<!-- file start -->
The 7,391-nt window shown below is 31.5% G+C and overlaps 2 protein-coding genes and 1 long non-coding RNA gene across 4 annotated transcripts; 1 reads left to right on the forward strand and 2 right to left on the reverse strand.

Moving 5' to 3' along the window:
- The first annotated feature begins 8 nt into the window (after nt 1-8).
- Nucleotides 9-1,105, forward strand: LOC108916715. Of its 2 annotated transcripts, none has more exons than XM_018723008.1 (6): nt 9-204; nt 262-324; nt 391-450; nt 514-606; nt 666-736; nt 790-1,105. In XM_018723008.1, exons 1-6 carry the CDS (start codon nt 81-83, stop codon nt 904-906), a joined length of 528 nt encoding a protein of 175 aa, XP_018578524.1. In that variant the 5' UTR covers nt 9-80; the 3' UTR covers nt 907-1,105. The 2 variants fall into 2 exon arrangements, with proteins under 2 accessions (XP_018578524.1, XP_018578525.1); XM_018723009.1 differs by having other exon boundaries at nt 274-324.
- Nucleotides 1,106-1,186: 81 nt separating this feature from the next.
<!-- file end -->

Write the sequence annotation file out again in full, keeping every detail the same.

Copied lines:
The 7,391-nt window shown below is 31.5% G+C and overlaps 2 protein-coding genes and 1 long non-coding RNA gene across 4 annotated transcripts; 1 reads left to right on the forward strand and 2 right to left on the reverse strand.

Moving 5' to 3' along the window:
- The first annotated feature begins 8 nt into the window (after nt 1-8).
- Nucleotides 9-1,105, forward strand: LOC108916715. Of its 2 annotated transcripts, none has more exons than XM_018723008.1 (6): nt 9-204; nt 262-324; nt 391-450; nt 514-606; nt 666-736; nt 790-1,105. In XM_018723008.1, exons 1-6 carry the CDS (start codon nt 81-83, stop codon nt 904-906), a joined length of 528 nt encoding a protein of 175 aa, XP_018578524.1. In that variant the 5' UTR covers nt 9-80; the 3' UTR covers nt 907-1,105. The 2 variants fall into 2 exon arrangements, with proteins under 2 accessions (XP_018578524.1, XP_018578525.1); XM_018723009.1 differs by having other exon boundaries at nt 274-324.
- Nucleotides 1,106-1,186: 81 nt separating this feature from the next.